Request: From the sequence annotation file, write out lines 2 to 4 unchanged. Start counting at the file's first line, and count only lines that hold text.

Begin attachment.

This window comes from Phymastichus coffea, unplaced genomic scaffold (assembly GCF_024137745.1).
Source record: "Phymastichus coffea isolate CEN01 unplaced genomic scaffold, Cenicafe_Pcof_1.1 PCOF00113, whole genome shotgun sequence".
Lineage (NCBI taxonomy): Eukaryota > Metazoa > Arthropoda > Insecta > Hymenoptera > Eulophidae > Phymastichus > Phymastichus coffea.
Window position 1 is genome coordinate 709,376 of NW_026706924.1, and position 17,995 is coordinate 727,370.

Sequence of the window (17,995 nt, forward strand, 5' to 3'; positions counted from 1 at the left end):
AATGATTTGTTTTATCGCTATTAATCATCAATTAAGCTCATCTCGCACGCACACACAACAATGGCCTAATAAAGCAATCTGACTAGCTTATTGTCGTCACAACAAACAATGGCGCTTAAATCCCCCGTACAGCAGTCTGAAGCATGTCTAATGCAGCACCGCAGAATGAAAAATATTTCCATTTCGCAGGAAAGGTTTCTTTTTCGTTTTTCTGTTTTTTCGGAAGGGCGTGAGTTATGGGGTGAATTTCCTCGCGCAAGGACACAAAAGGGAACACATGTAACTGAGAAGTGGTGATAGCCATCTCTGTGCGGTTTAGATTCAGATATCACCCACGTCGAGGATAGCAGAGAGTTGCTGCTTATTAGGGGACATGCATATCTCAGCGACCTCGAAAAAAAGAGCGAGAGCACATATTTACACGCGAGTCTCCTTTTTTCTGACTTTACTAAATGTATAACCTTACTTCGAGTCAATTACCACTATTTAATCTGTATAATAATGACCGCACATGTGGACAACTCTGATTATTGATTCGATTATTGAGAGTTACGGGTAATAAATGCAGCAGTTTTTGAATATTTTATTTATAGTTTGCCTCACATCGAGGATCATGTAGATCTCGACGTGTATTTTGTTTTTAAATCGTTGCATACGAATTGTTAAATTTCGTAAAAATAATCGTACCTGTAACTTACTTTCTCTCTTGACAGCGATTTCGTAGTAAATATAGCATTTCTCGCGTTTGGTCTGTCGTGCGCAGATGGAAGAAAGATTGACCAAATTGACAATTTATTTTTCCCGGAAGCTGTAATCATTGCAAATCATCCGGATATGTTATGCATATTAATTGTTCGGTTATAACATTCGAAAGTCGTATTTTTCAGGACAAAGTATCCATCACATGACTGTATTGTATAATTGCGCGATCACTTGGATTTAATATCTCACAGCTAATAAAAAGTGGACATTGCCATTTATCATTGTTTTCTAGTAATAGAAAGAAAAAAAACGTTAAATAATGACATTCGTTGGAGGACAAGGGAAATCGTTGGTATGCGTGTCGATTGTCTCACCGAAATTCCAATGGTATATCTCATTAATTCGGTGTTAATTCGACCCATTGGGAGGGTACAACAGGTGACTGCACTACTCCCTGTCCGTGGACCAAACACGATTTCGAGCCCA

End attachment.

Source record: "Phymastichus coffea isolate CEN01 unplaced genomic scaffold, Cenicafe_Pcof_1.1 PCOF00113, whole genome shotgun sequence".
Lineage (NCBI taxonomy): Eukaryota > Metazoa > Arthropoda > Insecta > Hymenoptera > Eulophidae > Phymastichus > Phymastichus coffea.
Window position 1 is genome coordinate 709,376 of NW_026706924.1, and position 17,995 is coordinate 727,370.